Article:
But where malaria and hookworm aggravate the situation is that they most affect people who had it at an early age. These diseases not only affect children’s physical development (by making them constantly sick), but also their mental development and opportunities to study in decent conditions.
Add this to the fact that early exposure to diseases generally affects people for life and you have a tasty cocktail for poverty.
As you may or may not know, Africa is the richest continent in primary resources. This means that unthinkable amounts of all kinds of minerals are being mined out of the earth every day by major corporations. If for several African countries mining activity is one of the biggest employers, in general the sector accounts for only 1% of jobs in Sub-Saharan Africa.
In spite of its relatively small scale, after a certain time there were suspicions that mining activity contributes to the development of tuberculosis. If your memory (or education) is good, you’d remember there were already hundreds of novels about coal mining and tuberculosis in France and in the UK during the industrial era. But anyway new scientific studies were apparently needed. Why not.
And they’re mining way more than just coal over there; pretty much any mineral you can think of.
The results of the study speak for themselves (or so we would hope they actually could): miners are five to six times more likely to have tuberculosis than the rest of the population. Despite the small proportion of miners in Sub-Saharan Africa, there’s a real risk that tuberculosis quickly spreads to the general population.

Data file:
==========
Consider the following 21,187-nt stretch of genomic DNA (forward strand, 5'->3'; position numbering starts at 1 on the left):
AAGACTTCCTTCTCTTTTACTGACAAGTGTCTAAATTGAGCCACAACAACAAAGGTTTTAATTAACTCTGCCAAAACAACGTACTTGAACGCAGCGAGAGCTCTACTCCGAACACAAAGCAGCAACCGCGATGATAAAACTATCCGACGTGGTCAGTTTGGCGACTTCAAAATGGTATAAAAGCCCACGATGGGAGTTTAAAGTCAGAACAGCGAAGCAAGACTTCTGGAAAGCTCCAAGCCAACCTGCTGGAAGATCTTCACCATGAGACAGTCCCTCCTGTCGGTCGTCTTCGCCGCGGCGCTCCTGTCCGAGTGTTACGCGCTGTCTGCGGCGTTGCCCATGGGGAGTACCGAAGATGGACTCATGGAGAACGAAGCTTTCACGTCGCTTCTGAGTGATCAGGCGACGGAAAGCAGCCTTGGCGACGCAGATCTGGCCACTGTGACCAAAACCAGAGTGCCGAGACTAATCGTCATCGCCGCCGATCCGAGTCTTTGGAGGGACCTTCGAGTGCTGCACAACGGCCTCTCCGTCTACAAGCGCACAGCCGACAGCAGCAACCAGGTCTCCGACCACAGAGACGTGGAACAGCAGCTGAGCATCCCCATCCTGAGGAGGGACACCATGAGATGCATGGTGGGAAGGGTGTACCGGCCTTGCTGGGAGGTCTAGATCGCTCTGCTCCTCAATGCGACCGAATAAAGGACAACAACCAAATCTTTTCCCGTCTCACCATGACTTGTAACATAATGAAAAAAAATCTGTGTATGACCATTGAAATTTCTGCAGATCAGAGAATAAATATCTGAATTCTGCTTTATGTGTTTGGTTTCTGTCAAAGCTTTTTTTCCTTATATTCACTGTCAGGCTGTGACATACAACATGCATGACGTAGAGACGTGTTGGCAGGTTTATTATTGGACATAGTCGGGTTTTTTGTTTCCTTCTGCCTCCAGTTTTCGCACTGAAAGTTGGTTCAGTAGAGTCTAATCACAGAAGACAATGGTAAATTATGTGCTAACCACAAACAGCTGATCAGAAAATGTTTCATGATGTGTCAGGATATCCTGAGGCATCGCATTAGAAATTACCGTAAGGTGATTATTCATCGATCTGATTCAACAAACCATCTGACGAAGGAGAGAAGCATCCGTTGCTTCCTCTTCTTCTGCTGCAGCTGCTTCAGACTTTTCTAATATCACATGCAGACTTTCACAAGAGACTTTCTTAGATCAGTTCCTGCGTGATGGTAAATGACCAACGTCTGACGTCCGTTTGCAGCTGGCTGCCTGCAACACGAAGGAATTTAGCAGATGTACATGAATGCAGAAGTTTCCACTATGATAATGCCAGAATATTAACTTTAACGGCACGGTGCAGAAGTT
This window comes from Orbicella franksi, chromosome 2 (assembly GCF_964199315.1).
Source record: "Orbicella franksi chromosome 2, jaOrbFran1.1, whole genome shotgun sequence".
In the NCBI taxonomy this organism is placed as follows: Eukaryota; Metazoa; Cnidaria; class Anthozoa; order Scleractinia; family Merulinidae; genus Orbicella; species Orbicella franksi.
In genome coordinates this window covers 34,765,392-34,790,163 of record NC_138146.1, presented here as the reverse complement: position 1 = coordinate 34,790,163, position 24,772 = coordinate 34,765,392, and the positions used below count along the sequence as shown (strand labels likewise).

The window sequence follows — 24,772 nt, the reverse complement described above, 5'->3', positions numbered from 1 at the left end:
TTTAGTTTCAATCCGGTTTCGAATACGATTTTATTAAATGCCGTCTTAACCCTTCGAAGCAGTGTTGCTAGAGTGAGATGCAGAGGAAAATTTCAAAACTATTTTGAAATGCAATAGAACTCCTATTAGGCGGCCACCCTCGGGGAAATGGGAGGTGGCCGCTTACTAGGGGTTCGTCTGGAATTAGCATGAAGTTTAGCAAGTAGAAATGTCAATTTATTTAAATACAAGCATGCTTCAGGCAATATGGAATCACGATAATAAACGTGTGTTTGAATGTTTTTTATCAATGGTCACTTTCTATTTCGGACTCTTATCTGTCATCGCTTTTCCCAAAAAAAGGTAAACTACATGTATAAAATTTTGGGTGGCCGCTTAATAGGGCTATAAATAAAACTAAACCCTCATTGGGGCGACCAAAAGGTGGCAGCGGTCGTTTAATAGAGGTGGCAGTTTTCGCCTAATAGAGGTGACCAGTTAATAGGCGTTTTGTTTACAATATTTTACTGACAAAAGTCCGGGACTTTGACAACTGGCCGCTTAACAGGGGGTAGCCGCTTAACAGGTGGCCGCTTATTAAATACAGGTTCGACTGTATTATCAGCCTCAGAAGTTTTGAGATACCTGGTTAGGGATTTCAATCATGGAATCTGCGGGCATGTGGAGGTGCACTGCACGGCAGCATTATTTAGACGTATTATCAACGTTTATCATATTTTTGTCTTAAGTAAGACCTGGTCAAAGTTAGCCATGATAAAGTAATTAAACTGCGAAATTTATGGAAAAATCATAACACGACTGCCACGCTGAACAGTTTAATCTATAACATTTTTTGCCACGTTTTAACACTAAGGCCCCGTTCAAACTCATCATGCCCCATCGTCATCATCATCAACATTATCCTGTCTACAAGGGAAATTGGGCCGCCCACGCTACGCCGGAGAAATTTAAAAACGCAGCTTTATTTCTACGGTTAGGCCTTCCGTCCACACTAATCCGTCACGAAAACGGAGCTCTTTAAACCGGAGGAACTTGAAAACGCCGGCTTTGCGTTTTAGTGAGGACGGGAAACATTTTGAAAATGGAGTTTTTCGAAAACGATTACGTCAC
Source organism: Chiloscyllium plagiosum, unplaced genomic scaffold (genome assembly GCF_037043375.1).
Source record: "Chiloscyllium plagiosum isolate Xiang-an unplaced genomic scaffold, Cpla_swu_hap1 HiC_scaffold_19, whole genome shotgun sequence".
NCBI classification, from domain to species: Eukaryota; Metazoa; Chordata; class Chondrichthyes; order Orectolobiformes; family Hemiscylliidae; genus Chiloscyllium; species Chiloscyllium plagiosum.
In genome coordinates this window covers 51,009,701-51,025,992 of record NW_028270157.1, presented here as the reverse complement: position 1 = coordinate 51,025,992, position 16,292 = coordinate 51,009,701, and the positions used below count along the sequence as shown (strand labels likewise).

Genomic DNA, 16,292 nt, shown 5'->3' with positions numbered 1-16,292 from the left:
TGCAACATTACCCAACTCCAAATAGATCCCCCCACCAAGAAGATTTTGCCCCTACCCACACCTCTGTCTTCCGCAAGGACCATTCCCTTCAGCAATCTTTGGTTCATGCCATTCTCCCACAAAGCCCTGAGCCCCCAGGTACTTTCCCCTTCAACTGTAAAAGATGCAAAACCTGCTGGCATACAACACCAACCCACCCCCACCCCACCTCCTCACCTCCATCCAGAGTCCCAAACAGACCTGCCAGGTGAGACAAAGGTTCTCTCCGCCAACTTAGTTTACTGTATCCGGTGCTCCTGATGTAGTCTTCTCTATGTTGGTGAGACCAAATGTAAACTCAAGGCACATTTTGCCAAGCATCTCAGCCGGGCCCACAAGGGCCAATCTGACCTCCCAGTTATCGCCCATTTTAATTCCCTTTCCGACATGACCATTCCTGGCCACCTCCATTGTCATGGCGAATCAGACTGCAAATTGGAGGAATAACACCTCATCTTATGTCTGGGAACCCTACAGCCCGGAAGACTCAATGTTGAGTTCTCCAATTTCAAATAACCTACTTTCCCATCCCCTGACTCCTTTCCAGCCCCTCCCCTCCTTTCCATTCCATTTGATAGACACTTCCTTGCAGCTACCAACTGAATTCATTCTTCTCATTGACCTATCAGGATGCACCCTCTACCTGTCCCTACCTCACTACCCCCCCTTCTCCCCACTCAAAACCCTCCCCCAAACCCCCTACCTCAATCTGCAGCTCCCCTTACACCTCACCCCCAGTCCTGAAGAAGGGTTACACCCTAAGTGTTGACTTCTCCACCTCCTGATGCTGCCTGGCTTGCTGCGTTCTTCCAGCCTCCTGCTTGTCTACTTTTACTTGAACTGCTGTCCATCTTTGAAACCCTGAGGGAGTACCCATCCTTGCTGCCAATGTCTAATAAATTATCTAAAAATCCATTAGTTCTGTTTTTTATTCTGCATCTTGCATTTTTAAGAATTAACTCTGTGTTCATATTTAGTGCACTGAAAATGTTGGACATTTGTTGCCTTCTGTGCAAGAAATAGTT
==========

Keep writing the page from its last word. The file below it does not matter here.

Simply improving work environments and safety regulations, as it’s been done decades ago in Western countries, but that implies a huge collaboration between government agencies in charge of health & labor and private companies. But overall, better health care and public health policies are vital to local populations when fighting tuberculosis and diseases in Africa.
In the 1970s there was a very clear prospect of definitively eradicating tuberculosis from the surface of the globe. But the apparition of the HIV epidemic changed everything because of the way tuberculosis thrives on HIV-infected people. From then on the disease seemed almost out of control with the apparition of multi-drug resistant forms of tuberculosis.
All forms of drug resistance have the same origin: extremely poor public health services and irresponsible use of drugs. And the association of HIV with tuberculosis creates a particularly deadly cocktail that is now much more difficult to contain than in the past. Find out more about HIV and sexually transmitted diseases in Africa.
Actually, flawed control programs have done more to worsen the damage of diseases in Africa than just the absence of any program would have. But the now very fast spread of tuberculosis calls for serious, high quality control programs, while new drugs and vaccines are being prepared and distributed throughout Africa. Just waiting doesn’t really sound like a viable option.
It’s now undeniable that health leads to massive differences in how well a country manages to develop as a society. And diseases in Africa have an unspeakable impact on human lives but also on the economy (through loss of productivity in the workforce).
HIV/AIDS, tuberculosis, malnutrition-induced diseases and malaria are among the top diseases that cause this large-scale human disaster.
With the dawn of more peaceful times in the continent (or so everybody hopes) there are great prospects for tackling diseases in Africa. With the stabilization of the situation in the Democratic Republic of Congo, the end of the wars in Sierra Leone and Angola, the civil war in Sudan that finally stopped after decades, time is now to rebuilding health systems in Africa.
Literally rebuilding the facilities and infrastructure that have been vandalized, and rebuilding the public health system as a whole with new local organizations, resources, medical supplies etc. There is still a long road till the waning of widespread diseases in Africa.